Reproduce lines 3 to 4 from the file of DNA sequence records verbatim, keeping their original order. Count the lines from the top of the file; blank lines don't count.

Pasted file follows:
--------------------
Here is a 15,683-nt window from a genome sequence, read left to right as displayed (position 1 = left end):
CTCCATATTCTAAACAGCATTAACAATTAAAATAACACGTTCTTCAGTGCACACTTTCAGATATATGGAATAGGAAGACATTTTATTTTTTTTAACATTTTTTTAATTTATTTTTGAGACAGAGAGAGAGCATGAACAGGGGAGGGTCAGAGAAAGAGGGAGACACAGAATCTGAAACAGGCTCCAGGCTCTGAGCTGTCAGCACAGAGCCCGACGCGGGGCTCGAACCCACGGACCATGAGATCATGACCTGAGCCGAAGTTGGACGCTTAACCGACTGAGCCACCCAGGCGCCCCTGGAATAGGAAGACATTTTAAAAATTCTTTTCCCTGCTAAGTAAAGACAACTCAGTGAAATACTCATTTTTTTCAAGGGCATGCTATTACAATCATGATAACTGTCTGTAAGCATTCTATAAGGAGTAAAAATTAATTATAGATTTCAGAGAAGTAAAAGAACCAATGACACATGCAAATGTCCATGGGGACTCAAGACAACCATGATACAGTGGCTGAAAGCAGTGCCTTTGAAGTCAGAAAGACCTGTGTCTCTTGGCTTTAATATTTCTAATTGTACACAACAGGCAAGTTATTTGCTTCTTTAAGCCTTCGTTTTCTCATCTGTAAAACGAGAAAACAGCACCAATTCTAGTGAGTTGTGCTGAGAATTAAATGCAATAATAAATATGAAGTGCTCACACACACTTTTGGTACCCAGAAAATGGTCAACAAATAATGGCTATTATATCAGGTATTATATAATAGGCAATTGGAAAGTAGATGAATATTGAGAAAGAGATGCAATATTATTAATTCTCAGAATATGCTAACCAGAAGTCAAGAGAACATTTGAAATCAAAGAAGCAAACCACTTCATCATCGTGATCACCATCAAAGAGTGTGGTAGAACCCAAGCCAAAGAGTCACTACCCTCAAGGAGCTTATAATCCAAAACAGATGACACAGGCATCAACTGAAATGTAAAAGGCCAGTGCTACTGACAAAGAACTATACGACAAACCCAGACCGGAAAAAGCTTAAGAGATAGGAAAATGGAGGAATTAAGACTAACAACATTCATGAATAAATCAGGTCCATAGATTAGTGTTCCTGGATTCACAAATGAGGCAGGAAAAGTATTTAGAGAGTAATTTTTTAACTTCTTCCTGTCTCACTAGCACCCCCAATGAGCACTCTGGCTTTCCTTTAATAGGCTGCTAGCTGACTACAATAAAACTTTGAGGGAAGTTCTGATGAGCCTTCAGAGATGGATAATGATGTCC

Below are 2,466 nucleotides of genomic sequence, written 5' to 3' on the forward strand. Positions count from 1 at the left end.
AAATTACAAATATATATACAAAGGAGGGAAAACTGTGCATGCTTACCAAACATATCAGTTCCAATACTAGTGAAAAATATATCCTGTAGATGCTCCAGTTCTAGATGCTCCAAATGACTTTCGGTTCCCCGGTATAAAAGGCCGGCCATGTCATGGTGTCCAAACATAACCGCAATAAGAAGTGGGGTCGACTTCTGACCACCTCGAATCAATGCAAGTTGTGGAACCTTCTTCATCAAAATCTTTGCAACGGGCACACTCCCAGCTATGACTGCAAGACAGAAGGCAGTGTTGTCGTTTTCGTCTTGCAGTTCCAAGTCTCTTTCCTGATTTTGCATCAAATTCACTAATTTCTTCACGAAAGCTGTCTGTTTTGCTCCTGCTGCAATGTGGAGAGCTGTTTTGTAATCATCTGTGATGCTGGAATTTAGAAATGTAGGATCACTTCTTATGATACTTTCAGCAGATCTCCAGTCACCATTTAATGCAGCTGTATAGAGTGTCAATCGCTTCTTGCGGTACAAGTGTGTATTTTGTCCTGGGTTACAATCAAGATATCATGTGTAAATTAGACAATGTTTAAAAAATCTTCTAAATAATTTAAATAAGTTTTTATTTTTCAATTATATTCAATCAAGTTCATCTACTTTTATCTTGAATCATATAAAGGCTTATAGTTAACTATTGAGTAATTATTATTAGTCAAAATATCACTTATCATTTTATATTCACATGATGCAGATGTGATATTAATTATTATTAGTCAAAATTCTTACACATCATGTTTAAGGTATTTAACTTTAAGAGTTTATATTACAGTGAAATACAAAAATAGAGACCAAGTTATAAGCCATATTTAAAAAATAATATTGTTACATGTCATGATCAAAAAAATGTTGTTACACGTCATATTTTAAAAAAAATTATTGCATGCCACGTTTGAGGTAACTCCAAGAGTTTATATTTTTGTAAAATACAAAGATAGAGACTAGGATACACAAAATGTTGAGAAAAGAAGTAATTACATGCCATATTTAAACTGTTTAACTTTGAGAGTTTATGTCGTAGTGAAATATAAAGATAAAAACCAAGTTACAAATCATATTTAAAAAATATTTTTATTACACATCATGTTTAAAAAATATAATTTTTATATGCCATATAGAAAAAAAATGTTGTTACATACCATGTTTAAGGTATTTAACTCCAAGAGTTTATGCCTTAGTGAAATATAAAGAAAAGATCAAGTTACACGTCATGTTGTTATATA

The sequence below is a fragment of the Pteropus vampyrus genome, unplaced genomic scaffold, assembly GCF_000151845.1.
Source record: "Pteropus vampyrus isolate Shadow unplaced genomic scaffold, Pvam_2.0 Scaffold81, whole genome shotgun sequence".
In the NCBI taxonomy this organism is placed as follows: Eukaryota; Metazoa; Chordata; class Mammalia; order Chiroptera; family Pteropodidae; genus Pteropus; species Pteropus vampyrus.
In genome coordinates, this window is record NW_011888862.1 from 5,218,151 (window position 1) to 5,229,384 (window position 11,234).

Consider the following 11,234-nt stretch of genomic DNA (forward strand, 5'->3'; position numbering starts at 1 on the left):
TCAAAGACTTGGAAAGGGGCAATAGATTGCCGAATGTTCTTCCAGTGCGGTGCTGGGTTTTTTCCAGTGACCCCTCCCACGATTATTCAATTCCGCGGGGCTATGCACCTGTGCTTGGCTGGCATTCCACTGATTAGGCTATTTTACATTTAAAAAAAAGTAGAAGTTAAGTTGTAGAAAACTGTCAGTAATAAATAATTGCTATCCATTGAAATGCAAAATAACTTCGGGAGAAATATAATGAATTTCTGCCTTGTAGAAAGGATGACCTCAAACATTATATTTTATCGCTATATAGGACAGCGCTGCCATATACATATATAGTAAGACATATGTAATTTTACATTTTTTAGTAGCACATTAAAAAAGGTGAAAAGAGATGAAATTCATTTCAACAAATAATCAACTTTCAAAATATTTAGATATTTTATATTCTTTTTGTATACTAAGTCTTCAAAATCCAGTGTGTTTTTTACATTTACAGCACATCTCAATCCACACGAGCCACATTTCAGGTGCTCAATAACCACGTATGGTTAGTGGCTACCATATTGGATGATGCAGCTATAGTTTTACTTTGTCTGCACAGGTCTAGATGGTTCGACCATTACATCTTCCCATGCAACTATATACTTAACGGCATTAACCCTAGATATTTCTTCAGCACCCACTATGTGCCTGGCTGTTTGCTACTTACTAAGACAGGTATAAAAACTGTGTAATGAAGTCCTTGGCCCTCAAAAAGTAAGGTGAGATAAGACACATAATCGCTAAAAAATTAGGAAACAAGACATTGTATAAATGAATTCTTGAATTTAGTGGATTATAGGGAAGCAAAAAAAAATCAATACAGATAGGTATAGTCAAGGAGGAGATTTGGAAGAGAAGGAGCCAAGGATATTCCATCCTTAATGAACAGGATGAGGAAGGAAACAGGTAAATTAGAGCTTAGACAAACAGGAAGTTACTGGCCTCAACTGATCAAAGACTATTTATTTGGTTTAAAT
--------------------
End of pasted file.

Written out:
Below are 2,466 nucleotides of genomic sequence, written 5' to 3' on the forward strand. Positions count from 1 at the left end.
AAATTACAAATATATATACAAAGGAGGGAAAACTGTGCATGCTTACCAAACATATCAGTTCCAATACTAGTGAAAAATATATCCTGTAGATGCTCCAGTTCTAGATGCTCCAAATGACTTTCGGTTCCCCGGTATAAAAGGCCGGCCATGTCATGGTGTCCAAACATAACCGCAATAAGAAGTGGGGTCGACTTCTGACCACCTCGAATCAATGCAAGTTGTGGAACCTTCTTCATCAAAATCTTTGCAACGGGCACACTCCCAGCTATGACTGCAAGACAGAAGGCAGTGTTGTCGTTTTCGTCTTGCAGTTCCAAGTCTCTTTCCTGATTTTGCATCAAATTCACTAATTTCTTCACGAAAGCTGTCTGTTTTGCTCCTGCTGCAATGTGGAGAGCTGTTTTGTAATCATCTGTGATGCTGGAATTTAGAAATGTAGGATCACTTCTTATGATACTTTCAGCAGATCTCCAGTCACCATTTAATGCAGCTGTATAGAGTGTCAATCGCTTCTTGCGGTACAAGTGTGTATTTTGTCCTGGGTTACAATCAAGATATCATGTGTAAATTAGACAATGTTTAAAAAATCTTCTAAATAATTTAAATAAGTTTTTATTTTTCAATTATATTCAATCAAGTTCATCTACTTTTATCTTGAATCATATAAAGGCTTATAGTTAACTATTGAGTAATTATTATTAGTCAAAATATCACTTATCATTTTATATTCACATGATGCAGATGTGATATTAATTATTATTAGTCAAAATTCTTACACATCATGTTTAAGGTATTTAACTTTAAGAGTTTATATTACAGTGAAATACAAAAATAGAGACCAAGTTATAAGCCATATTTAAAAAATAATATTGTTACATGTCATGATCAAAAAAATGTTGTTACACGTCATATTTTAAAAAAAATTATTGCATGCCACGTTTGAGGTAACTCCAAGAGTTTATATTTTTGTAAAATACAAAGATAGAGACTAGGATACACAAAATGTTGAGAAAAGAAGTAATTACATGCCATATTTAAACTGTTTAACTTTGAGAGTTTATGTCGTAGTGAAATATAAAGATAAAAACCAAGTTACAAATCATATTTAAAAAATATTTTTATTACACATCATGTTTAAAAAATATAATTTTTATATGCCATATAGAAAAAAAATGTTGTTACATACCATGTTTAAGGTATTTAACTCCAAGAGTTTATGCCTTAGTGAAATATAAAGAAAAGATCAAGTTACACGTCATGTTGTTATATA